I’m not one who generally puts too much stock in numbers. I’ve talked before about how CF is a total numbers game, and sometimes it’s detrimental to obsess over them. Numbers are a helpful tool to measure what’s happening in the body, but they aren’t the whole picture.

Yesterday my doctor reminded me that for those of us with structural lung disease and decades of damage to our bodies, there may never be those HUGE improvements in numbers (although, to me, 8% is still pretty huge). We will always have lung disease. That’s not something to get discouraged about. This drug is also working in other ways, as evidenced by my improved digestion and clearer sinuses.

When Randy first entered my CF world, he asked if lung function was kind of like a cell phone battery – the higher the numbers, the longer the battery life. I told him it’s far more nuanced than that, but for someone who was just learning about CF, that was a decent analogy.

My whole life, I’ve known that battery will drain out. I’ve seen that scenario play out over and over as I’ve watched friends battle and ultimately lose their lives to this disease. It was never a matter of it, but a matter of when my battery would burn out.
When I saw those numbers yesterday, even though I know they’re only one piece of this complex CF puzzle, I couldn’t help but visualize that battery getting a little charge.

And it truly feels like years are being added onto my life.

We’re in this together

“How long have we been on Trikafta?”

Morgan asked this the other night and I’m still smiling about it.

Fighting CF is not something I do alone. I know this. I have friends, family, and care providers who are deeply invested in this battle. But I’m never more cognizant of how CF affects my loved ones than I am in moments like this.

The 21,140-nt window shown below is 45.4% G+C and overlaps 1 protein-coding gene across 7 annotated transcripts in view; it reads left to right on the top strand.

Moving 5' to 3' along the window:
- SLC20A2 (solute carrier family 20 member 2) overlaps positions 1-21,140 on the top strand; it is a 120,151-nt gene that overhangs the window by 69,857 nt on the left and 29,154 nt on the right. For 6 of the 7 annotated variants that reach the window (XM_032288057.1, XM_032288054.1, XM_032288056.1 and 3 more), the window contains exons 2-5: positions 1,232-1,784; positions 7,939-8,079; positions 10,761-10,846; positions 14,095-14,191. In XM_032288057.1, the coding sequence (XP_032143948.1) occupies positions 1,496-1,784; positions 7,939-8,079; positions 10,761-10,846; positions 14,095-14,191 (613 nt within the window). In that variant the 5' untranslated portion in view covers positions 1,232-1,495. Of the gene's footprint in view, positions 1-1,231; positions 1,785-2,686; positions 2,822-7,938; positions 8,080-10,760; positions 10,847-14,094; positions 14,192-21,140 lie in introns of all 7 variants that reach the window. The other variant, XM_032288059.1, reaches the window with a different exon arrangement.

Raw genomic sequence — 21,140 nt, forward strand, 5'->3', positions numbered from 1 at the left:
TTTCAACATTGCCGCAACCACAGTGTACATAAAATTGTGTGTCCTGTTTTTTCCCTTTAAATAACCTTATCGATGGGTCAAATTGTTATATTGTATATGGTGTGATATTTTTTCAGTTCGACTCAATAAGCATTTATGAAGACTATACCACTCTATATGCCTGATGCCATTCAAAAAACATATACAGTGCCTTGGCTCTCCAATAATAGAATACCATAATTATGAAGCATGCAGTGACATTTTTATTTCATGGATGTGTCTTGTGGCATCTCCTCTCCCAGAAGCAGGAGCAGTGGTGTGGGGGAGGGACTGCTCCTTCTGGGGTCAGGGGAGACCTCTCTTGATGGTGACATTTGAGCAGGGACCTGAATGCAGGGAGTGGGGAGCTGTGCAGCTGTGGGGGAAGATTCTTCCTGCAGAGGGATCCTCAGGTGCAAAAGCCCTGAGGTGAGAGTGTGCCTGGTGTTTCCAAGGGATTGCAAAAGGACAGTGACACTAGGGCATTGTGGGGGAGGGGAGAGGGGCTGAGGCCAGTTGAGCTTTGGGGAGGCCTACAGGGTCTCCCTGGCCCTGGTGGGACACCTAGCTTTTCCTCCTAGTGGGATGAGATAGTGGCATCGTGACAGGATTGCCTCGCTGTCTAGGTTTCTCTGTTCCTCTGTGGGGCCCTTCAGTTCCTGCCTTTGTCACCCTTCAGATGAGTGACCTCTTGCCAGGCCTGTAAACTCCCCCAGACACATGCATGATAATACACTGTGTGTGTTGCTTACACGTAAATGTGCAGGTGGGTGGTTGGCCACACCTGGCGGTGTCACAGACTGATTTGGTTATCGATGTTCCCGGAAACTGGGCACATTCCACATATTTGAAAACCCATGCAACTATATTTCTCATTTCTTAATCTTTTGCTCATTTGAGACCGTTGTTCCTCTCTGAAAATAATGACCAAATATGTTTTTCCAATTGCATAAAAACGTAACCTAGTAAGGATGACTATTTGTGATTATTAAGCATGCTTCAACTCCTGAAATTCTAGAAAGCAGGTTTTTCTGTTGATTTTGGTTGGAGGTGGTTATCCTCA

“How long have we been on Trikafta?”

That one word was a reminder that my health affects her every bit as much as it affects me. She doesn’t feel the physical symptoms of this disease, but it has shaped her life in more ways than I probably even realize.

My fight is her fight. She shares in the celebration of my triumphs and the heartache of my challenges. My future and hers are intricately entwined.

She’s right – this isn’t just about me. It’s about us. We’re in this together.

We’ve started this thing where, when we notice the subtle (or sometimes not-so-subtle) ways that my body and health are changing – like when I run up a dang hill or swim the entire length of a pool — we look at each other and simultaneously whisper, “Trikafta!”

I feel so fortunate that I’m able to take this drug. It’s not just changing my life, it’s changing hers as well. I still really struggle with the idea that so many don’t have access or won’t benefit from it. But I’m overwhelmed with gratitude every time I see this little girl’s face light up because she knows her mama is feeling good.

Mom and Morgan

We’ve officially been on Trikafta for 72 days.

And we’ve expressed our gratitude out loud each and every one of those days.

Originally posted January 27, 2020

No longer confined to the sidelines

I’ve been on Trikafta for just over two months now, and I feel like it’s been a bit of a disappointment when I’ve said that my day-to-day life hasn’t changed that much. This drug is supposed to be “life changing” after all.

Well, yesterday we went sledding and at one point, my nephew was waiting for me at the top of the hill so we could sled down together. So I ran up the hill to meet him.

Did you catch that? I ran up a hill!

If you know me, you know that I don’t like to climb hills, even when I’m “hiking.” And I don’t run. Ever. For any reason. It’s just too painful.

But yesterday, I ran up that dang hill more times than I can count. I didn’t collapse or nearly vomit from coughing, and my lungs didn’t hurt or feel like they were seizing up. I felt fine!

Although at one point, I did sit down at the top of the hill and cry because I was hit with a startling realization. I wasn’t watching from the sidelines as I so often do. I was able to run and play with my kid for the first time that I can remember. Do you know how crazy that is?!

Last night as I was putting Morgan to bed, I felt tears on her cheek as I kissed her goodnight.

“Oh, no, honey. Why are you crying?” I asked.

“Because you ran up a hill,” she sobbed. Then she assured me, “they’re happy tears.”

This. Is. Life. Changing.